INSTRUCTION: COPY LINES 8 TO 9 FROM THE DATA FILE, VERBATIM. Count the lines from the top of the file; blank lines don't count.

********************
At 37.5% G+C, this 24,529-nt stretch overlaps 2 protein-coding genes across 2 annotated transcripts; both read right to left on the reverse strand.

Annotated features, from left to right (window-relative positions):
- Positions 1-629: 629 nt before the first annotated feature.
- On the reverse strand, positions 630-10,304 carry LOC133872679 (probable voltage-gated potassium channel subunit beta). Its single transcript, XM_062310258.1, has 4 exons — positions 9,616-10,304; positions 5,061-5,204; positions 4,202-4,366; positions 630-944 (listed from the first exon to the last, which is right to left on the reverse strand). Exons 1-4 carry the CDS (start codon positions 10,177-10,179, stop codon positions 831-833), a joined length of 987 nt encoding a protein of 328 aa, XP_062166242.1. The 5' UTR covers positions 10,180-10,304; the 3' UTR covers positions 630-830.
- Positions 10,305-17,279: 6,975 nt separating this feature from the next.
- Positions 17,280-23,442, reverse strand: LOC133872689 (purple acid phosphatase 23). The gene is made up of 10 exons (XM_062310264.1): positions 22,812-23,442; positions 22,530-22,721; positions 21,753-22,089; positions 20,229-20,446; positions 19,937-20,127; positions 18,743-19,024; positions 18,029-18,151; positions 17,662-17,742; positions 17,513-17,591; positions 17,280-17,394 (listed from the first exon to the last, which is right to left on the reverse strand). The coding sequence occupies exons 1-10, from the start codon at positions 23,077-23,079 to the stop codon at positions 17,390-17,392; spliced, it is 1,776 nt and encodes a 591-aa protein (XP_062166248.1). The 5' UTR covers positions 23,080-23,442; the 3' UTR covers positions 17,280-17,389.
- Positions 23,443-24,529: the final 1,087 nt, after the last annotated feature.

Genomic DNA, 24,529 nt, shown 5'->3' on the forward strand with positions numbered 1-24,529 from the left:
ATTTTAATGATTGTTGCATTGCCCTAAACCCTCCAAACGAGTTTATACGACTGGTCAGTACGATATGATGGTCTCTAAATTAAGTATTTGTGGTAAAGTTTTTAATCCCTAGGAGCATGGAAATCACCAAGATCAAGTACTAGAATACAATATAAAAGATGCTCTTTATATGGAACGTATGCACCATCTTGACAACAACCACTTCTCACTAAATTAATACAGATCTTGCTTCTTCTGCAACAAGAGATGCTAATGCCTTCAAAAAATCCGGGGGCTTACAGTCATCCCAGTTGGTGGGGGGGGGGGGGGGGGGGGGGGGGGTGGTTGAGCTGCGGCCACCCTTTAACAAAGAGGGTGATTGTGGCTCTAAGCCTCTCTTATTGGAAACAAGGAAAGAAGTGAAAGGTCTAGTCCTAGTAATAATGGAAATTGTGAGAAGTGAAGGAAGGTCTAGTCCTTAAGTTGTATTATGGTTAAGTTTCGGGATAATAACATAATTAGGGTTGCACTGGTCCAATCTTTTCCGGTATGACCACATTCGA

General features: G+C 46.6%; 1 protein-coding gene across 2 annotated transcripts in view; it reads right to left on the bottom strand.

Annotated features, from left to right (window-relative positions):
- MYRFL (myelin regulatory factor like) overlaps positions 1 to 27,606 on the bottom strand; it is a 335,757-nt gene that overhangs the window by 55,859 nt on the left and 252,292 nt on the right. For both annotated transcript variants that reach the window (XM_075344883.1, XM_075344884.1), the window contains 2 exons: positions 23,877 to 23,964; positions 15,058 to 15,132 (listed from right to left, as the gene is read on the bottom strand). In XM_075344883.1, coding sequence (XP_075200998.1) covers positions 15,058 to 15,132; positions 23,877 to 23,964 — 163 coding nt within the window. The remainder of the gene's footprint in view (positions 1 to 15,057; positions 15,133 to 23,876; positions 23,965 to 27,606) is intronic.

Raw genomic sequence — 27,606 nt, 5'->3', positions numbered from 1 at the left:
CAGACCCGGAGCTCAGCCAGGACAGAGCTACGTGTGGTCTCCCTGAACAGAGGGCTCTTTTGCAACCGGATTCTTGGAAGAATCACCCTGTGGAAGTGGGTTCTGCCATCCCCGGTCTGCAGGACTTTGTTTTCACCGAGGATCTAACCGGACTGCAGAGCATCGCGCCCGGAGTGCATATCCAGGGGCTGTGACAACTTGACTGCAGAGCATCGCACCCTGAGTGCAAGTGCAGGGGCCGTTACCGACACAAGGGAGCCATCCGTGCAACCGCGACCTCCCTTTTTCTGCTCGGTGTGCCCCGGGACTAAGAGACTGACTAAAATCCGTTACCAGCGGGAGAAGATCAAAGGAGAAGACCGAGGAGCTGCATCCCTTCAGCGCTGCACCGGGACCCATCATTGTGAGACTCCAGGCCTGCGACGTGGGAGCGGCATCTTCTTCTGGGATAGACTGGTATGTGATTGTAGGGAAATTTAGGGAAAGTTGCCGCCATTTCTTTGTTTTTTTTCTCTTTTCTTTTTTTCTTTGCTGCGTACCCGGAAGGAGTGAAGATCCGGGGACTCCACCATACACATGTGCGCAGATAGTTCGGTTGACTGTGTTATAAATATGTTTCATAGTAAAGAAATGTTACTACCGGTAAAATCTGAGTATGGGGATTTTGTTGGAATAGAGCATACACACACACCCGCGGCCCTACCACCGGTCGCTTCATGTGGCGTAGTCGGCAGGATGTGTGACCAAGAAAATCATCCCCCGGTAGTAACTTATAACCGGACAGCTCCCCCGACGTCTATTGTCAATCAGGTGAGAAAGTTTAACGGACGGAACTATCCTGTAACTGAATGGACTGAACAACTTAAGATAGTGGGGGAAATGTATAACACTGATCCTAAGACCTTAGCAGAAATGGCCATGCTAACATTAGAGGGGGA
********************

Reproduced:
Genomic DNA, 24,529 nt, shown 5'->3' on the forward strand with positions numbered 1-24,529 from the left:
ATTTTAATGATTGTTGCATTGCCCTAAACCCTCCAAACGAGTTTATACGACTGGTCAGTACGATATGATGGTCTCTAAATTAAGTATTTGTGGTAAAGTTTTTAATCCCTAGGAGCATGGAAATCACCAAGATCAAGTACTAGAATACAATATAAAAGATGCTCTTTATATGGAACGTATGCACCATCTTGACAACAACCACTTCTCACTAAATTAATACAGATCTTGCTTCTTCTGCAACAAGAGATGCTAATGCCTTCAAAAAATCCGGGGGCTTACAGTCATCCCAGTTGGTGGGGGGGGGGGGGGGGGGGGGGGGGGTGGTTGAGCTGCGGCCACCCTTTAACAAAGAGGGTGATTGTGGCTCTAAGCCTCTCTTATTGGAAACAAGGAAAGAAGTGAAAGGTCTAGTCCTAGTAATAATGGAAATTGTGAGAAGTGAAGGAAGGTCTAGTCCTTAAGTTGTATTATGGTTAAGTTTCGGGATAATAACATAATTAGGGTTGCACTGGTCCAATCTTTTCCGGTATGACCACATTCGA